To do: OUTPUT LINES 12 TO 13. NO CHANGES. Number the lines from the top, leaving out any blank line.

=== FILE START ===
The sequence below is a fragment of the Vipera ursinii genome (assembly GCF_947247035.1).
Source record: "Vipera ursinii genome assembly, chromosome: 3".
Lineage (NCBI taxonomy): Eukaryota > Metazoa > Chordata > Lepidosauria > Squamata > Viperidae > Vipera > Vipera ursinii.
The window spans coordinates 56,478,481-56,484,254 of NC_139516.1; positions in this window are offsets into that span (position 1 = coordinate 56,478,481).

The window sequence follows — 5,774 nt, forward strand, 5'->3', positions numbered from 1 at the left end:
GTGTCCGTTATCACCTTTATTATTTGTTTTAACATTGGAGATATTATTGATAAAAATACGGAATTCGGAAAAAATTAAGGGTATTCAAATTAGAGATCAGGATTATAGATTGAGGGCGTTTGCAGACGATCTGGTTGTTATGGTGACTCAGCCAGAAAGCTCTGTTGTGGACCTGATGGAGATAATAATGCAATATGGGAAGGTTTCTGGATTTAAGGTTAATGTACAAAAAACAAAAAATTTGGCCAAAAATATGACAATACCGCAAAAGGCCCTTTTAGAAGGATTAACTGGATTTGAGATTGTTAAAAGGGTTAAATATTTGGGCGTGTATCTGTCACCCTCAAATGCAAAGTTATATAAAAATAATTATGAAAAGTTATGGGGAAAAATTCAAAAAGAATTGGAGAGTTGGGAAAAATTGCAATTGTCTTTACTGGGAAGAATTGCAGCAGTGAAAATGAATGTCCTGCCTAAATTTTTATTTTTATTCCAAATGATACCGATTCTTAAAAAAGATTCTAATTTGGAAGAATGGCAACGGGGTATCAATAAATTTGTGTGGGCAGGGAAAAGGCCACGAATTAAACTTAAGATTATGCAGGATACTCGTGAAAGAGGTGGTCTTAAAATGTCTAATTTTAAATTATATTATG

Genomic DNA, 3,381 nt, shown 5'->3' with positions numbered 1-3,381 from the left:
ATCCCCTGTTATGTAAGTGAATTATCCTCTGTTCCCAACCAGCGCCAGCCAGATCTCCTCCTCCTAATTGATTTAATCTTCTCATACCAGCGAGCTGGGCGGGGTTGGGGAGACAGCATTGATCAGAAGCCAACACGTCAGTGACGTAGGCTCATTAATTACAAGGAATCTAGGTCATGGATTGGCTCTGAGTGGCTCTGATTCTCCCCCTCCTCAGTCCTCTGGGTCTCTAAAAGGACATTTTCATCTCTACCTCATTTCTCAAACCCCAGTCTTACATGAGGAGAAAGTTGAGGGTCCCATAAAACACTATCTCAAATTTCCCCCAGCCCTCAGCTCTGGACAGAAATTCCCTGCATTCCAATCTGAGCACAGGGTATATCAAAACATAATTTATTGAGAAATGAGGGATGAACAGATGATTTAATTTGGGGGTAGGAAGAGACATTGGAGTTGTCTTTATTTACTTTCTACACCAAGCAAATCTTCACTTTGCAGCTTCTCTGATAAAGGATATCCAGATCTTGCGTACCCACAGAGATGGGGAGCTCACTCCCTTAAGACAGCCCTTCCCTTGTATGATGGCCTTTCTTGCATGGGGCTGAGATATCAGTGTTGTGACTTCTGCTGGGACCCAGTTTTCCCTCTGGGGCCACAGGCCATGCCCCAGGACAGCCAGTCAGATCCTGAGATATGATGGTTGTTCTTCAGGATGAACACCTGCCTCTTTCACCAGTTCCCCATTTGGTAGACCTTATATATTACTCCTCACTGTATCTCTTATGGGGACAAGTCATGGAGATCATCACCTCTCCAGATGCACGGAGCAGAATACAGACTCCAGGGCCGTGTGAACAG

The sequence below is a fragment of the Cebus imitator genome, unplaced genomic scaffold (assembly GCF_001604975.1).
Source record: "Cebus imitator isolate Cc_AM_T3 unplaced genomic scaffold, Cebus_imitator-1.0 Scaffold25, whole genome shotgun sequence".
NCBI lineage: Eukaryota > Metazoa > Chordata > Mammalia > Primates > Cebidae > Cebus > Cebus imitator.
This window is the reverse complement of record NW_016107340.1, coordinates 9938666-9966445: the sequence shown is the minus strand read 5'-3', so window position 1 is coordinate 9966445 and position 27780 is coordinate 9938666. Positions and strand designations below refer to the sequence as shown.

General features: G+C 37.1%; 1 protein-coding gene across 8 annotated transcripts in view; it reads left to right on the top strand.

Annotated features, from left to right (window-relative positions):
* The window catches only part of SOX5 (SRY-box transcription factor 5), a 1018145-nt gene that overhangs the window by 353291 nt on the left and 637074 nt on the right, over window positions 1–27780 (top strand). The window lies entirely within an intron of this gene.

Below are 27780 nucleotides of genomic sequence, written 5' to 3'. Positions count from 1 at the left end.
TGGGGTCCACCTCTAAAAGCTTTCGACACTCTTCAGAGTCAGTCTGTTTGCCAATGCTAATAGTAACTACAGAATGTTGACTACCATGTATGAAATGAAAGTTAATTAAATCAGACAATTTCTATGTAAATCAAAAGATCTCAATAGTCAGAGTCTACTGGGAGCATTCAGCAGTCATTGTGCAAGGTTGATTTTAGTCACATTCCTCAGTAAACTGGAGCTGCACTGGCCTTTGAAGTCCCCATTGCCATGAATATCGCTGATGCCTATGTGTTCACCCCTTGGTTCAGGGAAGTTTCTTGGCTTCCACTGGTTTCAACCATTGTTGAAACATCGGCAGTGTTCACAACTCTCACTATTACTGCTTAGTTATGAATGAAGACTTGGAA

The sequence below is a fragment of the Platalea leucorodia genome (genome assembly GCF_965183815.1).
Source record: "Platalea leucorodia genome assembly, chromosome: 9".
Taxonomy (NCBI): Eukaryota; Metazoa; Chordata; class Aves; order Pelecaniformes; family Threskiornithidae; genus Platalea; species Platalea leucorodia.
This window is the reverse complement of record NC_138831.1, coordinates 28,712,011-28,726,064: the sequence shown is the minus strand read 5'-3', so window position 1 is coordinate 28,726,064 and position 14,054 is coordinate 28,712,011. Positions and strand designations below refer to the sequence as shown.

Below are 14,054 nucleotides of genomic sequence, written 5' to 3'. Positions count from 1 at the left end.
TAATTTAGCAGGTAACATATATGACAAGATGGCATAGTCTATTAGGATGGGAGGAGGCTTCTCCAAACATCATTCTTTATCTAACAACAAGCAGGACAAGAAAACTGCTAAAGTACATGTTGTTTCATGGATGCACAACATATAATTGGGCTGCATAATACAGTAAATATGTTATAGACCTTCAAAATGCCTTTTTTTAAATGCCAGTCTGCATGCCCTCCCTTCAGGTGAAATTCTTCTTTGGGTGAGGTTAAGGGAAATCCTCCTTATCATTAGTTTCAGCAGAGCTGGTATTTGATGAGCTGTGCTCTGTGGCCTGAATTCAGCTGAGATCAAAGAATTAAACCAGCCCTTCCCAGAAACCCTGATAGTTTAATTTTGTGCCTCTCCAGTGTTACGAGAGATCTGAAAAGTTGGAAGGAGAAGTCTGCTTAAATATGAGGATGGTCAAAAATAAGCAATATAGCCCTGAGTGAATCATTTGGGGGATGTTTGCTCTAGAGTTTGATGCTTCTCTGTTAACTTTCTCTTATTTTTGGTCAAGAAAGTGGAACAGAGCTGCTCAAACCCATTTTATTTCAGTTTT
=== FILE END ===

This window is the reverse complement of record NW_016107340.1, coordinates 9938666-9966445: the sequence shown is the minus strand read 5'-3', so window position 1 is coordinate 9966445 and position 27780 is coordinate 9938666. Positions and strand designations below refer to the sequence as shown.

General features: G+C 37.1%; 1 protein-coding gene across 8 annotated transcripts in view; it reads left to right on the top strand.